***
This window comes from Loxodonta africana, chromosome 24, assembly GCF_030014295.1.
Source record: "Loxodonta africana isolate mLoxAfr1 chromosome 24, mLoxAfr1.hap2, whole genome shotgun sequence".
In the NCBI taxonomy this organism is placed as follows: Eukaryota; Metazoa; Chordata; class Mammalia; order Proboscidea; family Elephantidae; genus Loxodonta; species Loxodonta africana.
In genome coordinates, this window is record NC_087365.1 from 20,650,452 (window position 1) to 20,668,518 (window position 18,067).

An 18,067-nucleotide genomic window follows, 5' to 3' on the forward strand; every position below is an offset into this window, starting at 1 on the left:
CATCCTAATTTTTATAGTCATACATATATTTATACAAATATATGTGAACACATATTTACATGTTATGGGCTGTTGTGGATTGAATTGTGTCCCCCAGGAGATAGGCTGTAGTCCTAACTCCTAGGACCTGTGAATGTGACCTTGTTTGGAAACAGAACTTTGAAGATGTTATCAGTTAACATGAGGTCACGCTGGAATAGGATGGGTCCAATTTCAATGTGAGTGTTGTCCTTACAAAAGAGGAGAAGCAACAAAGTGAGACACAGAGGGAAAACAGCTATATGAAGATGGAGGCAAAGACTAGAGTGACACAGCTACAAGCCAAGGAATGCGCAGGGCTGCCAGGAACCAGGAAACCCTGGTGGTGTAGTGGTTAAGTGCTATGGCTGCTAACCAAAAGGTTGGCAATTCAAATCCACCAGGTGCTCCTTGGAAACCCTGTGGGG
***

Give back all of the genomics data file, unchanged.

This window comes from Loxodonta africana, chromosome 24, assembly GCF_030014295.1.
Source record: "Loxodonta africana isolate mLoxAfr1 chromosome 24, mLoxAfr1.hap2, whole genome shotgun sequence".
In the NCBI taxonomy this organism is placed as follows: Eukaryota; Metazoa; Chordata; class Mammalia; order Proboscidea; family Elephantidae; genus Loxodonta; species Loxodonta africana.
In genome coordinates, this window is record NC_087365.1 from 20,650,452 (window position 1) to 20,668,518 (window position 18,067).

An 18,067-nucleotide genomic window follows, 5' to 3' on the forward strand; every position below is an offset into this window, starting at 1 on the left:
CATCCTAATTTTTATAGTCATACATATATTTATACAAATATATGTGAACACATATTTACATGTTATGGGCTGTTGTGGATTGAATTGTGTCCCCCAGGAGATAGGCTGTAGTCCTAACTCCTAGGACCTGTGAATGTGACCTTGTTTGGAAACAGAACTTTGAAGATGTTATCAGTTAACATGAGGTCACGCTGGAATAGGATGGGTCCAATTTCAATGTGAGTGTTGTCCTTACAAAAGAGGAGAAGCAACAAAGTGAGACACAGAGGGAAAACAGCTATATGAAGATGGAGGCAAAGACTAGAGTGACACAGCTACAAGCCAAGGAATGCGCAGGGCTGCCAGGAACCAGGAAACCCTGGTGGTGTAGTGGTTAAGTGCTATGGCTGCTAACCAAAAGGTTGGCAATTCAAATCCACCAGGTGCTCCTTGGAAACCCTGTGGGG